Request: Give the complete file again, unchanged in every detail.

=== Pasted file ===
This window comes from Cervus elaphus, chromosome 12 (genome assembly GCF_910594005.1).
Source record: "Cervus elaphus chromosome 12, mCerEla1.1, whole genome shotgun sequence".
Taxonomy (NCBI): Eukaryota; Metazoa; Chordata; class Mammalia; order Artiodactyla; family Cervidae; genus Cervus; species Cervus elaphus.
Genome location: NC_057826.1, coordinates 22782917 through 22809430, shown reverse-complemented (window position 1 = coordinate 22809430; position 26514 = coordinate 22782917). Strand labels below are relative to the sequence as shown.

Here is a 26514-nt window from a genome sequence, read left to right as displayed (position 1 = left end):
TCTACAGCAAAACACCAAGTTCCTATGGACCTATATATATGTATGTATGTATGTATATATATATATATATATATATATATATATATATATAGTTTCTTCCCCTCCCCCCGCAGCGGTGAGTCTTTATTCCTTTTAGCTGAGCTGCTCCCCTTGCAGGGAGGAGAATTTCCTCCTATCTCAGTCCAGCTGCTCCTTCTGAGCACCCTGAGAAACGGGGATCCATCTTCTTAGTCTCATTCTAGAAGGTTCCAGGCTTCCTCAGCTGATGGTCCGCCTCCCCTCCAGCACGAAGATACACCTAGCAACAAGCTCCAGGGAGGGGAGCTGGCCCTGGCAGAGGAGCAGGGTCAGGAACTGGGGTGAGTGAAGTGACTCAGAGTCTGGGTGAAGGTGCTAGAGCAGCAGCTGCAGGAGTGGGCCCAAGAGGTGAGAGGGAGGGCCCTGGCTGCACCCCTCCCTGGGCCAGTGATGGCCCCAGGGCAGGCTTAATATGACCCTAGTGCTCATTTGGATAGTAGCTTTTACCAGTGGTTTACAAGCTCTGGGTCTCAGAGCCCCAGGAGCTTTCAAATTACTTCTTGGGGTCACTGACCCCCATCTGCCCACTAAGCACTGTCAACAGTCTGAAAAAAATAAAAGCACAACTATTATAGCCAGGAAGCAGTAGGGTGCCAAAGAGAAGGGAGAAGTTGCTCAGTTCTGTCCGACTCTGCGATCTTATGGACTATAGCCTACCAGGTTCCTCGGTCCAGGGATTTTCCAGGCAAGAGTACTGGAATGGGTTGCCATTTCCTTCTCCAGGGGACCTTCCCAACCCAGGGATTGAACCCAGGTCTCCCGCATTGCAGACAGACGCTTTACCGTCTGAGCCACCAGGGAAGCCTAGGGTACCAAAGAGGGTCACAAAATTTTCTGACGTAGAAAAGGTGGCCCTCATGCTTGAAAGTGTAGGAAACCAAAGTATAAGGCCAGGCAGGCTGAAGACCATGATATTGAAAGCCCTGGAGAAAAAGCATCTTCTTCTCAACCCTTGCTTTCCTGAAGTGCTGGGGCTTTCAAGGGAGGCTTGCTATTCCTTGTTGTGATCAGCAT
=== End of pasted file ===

This window comes from Cervus elaphus, chromosome 12 (genome assembly GCF_910594005.1).
Source record: "Cervus elaphus chromosome 12, mCerEla1.1, whole genome shotgun sequence".
Taxonomy (NCBI): Eukaryota; Metazoa; Chordata; class Mammalia; order Artiodactyla; family Cervidae; genus Cervus; species Cervus elaphus.
Genome location: NC_057826.1, coordinates 22782917 through 22809430, shown reverse-complemented (window position 1 = coordinate 22809430; position 26514 = coordinate 22782917). Strand labels below are relative to the sequence as shown.

Here is a 26514-nt window from a genome sequence, read left to right as displayed (position 1 = left end):
TCTACAGCAAAACACCAAGTTCCTATGGACCTATATATATGTATGTATGTATGTATATATATATATATATATATATATATATATATATATAGTTTCTTCCCCTCCCCCCGCAGCGGTGAGTCTTTATTCCTTTTAGCTGAGCTGCTCCCCTTGCAGGGAGGAGAATTTCCTCCTATCTCAGTCCAGCTGCTCCTTCTGAGCACCCTGAGAAACGGGGATCCATCTTCTTAGTCTCATTCTAGAAGGTTCCAGGCTTCCTCAGCTGATGGTCCGCCTCCCCTCCAGCACGAAGATACACCTAGCAACAAGCTCCAGGGAGGGGAGCTGGCCCTGGCAGAGGAGCAGGGTCAGGAACTGGGGTGAGTGAAGTGACTCAGAGTCTGGGTGAAGGTGCTAGAGCAGCAGCTGCAGGAGTGGGCCCAAGAGGTGAGAGGGAGGGCCCTGGCTGCACCCCTCCCTGGGCCAGTGATGGCCCCAGGGCAGGCTTAATATGACCCTAGTGCTCATTTGGATAGTAGCTTTTACCAGTGGTTTACAAGCTCTGGGTCTCAGAGCCCCAGGAGCTTTCAAATTACTTCTTGGGGTCACTGACCCCCATCTGCCCACTAAGCACTGTCAACAGTCTGAAAAAAATAAAAGCACAACTATTATAGCCAGGAAGCAGTAGGGTGCCAAAGAGAAGGGAGAAGTTGCTCAGTTCTGTCCGACTCTGCGATCTTATGGACTATAGCCTACCAGGTTCCTCGGTCCAGGGATTTTCCAGGCAAGAGTACTGGAATGGGTTGCCATTTCCTTCTCCAGGGGACCTTCCCAACCCAGGGATTGAACCCAGGTCTCCCGCATTGCAGACAGACGCTTTACCGTCTGAGCCACCAGGGAAGCCTAGGGTACCAAAGAGGGTCACAAAATTTTCTGACGTAGAAAAGGTGGCCCTCATGCTTGAAAGTGTAGGAAACCAAAGTATAAGGCCAGGCAGGCTGAAGACCATGATATTGAAAGCCCTGGAGAAAAAGCATCTTCTTCTCAACCCTTGCTTTCCTGAAGTGCTGGGGCTTTCAAGGGAGGCTTGCTATTCCTTGTTGTGATCAGCAT